I was greatly cheered to stumble across this lecture from Martin Seligman, a 78-year-old professor of positive psychology at the University of Pennsylvania. If you have an hour to spare, listen to his words of wisdom by clicking here: Positive Psychology.
Here are some of the facts he shared in his lecture:
- Life expectancy across the globe doubled in the twentieth century.
- Extreme poverty is disappearing. Between breakfast and dinner today, 300,000 people will emerge from extreme poverty.
- In 1800 only ten percent of the world’s population could read and write. By 2016, 86 percent of people could read and write.
- In 1893 only women in New Zealand had the right to vote. Currently only two nations in the world don’t allow women to vote — Saudi Arabia, and The Vatican.
- In 1816, one percent of the world’s population lived in democracies. Today, about 60 percent live in democracies.
- In 1800, 90 percent of the world was malnourished. Today only 11 percent of the world is malnourished.
- Fewer soldiers die on battlefields today than in any time in human history. We have entered The Great Peace.
- Smallpox, typhoid and cholera are now perfectly treatable. In just a few months, science generated the means to eliminate covid — an astounding achievement!
Onward and Upward
My sixties were the most happy and productive decade of my life. I published three books and had five grandchildren, travelled widely, and enjoyed many happy times with family and friends. I’m keeping my fingers crossed that this period of peaceful productivity will continue for another ten years, at least.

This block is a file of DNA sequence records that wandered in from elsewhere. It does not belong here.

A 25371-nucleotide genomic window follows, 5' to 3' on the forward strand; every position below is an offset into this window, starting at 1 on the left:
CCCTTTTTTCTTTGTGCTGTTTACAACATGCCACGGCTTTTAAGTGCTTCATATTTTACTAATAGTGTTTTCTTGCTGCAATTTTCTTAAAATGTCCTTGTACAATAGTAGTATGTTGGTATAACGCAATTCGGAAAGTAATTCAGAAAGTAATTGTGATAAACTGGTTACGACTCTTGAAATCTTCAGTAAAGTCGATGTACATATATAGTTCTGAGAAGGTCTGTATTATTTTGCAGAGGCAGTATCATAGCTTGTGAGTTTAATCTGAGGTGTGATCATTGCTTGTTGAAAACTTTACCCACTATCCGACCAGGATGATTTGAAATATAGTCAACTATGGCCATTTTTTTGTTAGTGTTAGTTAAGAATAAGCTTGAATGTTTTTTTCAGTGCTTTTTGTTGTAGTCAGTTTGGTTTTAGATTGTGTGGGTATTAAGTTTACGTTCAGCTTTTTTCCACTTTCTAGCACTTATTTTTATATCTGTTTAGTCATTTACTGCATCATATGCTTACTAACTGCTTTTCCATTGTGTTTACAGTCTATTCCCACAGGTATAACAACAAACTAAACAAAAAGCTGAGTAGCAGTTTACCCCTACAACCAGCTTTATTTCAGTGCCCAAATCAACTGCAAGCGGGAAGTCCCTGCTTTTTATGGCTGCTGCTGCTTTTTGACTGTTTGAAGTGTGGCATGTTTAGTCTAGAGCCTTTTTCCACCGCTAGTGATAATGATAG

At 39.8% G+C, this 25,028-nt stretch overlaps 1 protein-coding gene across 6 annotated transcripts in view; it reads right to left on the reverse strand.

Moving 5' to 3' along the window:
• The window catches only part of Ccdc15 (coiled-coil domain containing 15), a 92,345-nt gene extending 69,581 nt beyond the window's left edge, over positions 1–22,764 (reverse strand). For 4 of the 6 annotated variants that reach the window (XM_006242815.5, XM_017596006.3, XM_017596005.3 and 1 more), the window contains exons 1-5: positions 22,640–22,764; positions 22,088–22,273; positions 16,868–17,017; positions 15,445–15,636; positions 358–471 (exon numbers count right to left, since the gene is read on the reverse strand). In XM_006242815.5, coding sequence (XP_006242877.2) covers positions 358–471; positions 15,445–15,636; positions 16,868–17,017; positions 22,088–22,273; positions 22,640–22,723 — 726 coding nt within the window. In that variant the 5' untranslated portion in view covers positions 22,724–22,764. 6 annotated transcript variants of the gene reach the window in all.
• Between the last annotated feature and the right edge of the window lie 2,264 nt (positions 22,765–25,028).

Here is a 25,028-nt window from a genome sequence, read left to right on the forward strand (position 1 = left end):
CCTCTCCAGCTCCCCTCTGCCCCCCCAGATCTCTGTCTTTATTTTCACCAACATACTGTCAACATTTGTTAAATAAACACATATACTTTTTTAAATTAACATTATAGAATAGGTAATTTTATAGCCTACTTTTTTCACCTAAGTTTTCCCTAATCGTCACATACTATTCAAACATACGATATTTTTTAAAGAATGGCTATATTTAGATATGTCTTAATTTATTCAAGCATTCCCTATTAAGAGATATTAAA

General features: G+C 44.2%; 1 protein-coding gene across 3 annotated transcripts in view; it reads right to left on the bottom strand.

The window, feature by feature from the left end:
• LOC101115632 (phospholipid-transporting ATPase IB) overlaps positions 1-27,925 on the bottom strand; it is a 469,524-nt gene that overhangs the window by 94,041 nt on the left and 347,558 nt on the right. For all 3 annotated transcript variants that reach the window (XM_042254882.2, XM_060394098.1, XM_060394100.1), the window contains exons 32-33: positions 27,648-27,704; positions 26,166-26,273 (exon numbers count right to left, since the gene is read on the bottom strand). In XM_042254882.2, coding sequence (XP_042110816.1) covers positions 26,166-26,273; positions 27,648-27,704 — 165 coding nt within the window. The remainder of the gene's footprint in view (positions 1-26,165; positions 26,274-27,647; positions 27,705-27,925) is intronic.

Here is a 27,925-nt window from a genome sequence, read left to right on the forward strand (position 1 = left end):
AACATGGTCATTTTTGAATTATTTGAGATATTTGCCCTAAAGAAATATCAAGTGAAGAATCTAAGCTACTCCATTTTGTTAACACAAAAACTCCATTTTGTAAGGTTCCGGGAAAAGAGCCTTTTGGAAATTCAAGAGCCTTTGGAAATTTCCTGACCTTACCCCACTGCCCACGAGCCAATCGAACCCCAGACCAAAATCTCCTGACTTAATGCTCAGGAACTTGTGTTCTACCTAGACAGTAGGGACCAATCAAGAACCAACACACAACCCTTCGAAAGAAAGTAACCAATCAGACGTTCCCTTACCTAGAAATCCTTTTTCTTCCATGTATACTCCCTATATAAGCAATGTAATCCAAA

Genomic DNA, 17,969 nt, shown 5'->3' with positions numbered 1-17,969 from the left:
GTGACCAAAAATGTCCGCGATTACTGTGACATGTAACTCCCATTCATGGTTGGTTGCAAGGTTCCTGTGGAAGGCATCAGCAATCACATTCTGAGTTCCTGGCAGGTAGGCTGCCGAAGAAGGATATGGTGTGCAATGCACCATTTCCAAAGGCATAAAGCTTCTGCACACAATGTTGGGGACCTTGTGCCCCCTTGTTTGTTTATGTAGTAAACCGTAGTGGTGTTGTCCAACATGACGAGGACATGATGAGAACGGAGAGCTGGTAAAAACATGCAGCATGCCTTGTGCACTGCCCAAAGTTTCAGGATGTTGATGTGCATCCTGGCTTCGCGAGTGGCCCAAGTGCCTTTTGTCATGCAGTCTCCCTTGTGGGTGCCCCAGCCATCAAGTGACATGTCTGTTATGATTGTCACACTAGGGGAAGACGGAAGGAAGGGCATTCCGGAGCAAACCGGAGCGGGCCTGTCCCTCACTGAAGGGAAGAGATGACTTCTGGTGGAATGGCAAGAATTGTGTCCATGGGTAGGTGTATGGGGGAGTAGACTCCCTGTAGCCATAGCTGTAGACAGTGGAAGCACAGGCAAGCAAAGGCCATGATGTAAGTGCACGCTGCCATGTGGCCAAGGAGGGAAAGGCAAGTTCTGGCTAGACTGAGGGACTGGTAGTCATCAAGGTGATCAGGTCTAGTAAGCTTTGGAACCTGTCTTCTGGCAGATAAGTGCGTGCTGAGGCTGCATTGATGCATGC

There’s simply no point in “thinking old.” In fact, it is hugely counterproductive.
I’ll leave you with this scientific study which proves that people who feel and act younger than they are actually DO live longer.
Read it here: Feeling Younger Protects Adults Against Health Decline.
Folks, I’m shooting for one hundred!
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Happy One Hundred, Stocky Edwards!
Speaking of one hundred years, I’m fortunate to know several young-at-heart seniors. One of them is Stocky Edwards, Canada’s oldest living Spitfire ace, who was born in Saskatchewan on June 5, 1921. Another is his wife Toni, 96, also an air force veteran. The city of Comox, British Columbia honoured Stocky on his one hundredth birthday with a parade past their house and a flyover by two CF-18 jets from Canada’s air force.
To read about Stocky’s wartime exploits and his love affair with Toni, click here: Stocky Edwards: Flying Ace, Family Man.
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Friends, today would have been my mother’s ninety-seventh birthday. Four years ago, her failing health meant that she chose to have a Medically Assisted Death. This is also the anniversary of the law being passed in Canada that allowed her to make this choice, one that many thousands of Canadians have made since then.
Happy Birthday, Mum, wherever you are.
With best wishes, dear readers, for your own health and happiness, Elinor